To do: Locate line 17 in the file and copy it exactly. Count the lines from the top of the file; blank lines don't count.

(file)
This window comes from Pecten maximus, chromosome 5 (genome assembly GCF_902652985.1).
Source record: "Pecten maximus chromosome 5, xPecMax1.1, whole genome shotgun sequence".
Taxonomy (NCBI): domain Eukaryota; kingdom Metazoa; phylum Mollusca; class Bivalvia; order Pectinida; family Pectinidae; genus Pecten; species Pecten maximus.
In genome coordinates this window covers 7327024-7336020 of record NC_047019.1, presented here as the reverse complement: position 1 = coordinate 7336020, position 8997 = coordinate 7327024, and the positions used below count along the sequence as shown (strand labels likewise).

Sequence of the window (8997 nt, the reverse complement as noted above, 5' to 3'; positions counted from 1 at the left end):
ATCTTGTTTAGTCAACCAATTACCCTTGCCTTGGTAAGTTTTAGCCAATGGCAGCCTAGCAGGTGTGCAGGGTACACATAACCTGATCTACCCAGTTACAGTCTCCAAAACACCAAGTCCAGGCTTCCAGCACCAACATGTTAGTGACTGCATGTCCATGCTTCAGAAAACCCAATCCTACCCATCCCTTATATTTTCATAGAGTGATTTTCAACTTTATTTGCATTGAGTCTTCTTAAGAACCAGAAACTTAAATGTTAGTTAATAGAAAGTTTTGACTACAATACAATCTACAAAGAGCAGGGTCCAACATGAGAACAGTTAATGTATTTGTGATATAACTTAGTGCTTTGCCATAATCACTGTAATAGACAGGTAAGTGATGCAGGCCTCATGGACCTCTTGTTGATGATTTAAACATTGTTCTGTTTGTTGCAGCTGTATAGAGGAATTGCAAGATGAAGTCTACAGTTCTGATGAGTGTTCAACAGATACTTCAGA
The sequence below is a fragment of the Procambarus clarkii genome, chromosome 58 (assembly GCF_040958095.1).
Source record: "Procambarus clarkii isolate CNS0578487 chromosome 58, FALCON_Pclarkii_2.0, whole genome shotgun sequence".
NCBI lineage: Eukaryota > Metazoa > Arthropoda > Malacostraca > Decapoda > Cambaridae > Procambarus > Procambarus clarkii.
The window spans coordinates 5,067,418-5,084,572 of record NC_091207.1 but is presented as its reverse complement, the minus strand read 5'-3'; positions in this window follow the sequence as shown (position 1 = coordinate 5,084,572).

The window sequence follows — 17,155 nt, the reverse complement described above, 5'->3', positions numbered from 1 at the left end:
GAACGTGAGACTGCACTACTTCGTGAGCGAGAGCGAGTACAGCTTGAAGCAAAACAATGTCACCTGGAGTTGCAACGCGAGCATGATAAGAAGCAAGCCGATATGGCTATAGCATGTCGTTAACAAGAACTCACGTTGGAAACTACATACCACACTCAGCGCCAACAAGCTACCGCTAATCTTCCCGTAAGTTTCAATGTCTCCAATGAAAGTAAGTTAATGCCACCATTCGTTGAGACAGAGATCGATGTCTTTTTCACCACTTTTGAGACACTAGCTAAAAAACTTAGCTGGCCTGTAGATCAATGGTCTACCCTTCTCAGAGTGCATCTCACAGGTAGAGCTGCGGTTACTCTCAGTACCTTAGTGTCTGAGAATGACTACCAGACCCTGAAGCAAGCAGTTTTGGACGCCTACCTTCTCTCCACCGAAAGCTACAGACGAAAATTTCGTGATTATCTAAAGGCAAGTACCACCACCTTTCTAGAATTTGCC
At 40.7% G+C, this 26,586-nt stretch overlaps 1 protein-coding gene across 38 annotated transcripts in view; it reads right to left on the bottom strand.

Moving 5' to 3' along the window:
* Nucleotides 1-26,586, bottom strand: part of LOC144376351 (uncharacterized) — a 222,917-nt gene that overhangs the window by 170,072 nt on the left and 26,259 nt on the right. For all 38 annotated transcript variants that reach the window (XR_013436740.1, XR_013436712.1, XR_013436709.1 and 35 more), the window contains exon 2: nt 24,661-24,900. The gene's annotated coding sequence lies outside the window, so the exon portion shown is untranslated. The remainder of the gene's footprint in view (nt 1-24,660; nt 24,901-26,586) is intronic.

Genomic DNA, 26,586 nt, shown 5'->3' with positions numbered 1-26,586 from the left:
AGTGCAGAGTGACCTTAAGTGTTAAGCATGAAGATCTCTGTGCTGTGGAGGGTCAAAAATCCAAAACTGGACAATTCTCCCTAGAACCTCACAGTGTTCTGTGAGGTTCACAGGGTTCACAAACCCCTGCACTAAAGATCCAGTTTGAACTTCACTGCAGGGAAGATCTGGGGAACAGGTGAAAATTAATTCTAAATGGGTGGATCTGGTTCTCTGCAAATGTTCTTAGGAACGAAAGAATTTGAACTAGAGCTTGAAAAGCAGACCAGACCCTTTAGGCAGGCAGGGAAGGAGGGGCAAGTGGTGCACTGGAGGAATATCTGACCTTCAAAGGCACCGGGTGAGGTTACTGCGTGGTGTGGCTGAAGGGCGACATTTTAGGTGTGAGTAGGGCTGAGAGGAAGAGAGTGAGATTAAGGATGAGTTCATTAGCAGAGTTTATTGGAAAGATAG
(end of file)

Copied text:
AGTGCAGAGTGACCTTAAGTGTTAAGCATGAAGATCTCTGTGCTGTGGAGGGTCAAAAATCCAAAACTGGACAATTCTCCCTAGAACCTCACAGTGTTCTGTGAGGTTCACAGGGTTCACAAACCCCTGCACTAAAGATCCAGTTTGAACTTCACTGCAGGGAAGATCTGGGGAACAGGTGAAAATTAATTCTAAATGGGTGGATCTGGTTCTCTGCAAATGTTCTTAGGAACGAAAGAATTTGAACTAGAGCTTGAAAAGCAGACCAGACCCTTTAGGCAGGCAGGGAAGGAGGGGCAAGTGGTGCACTGGAGGAATATCTGACCTTCAAAGGCACCGGGTGAGGTTACTGCGTGGTGTGGCTGAAGGGCGACATTTTAGGTGTGAGTAGGGCTGAGAGGAAGAGAGTGAGATTAAGGATGAGTTCATTAGCAGAGTTTATTGGAAAGATAG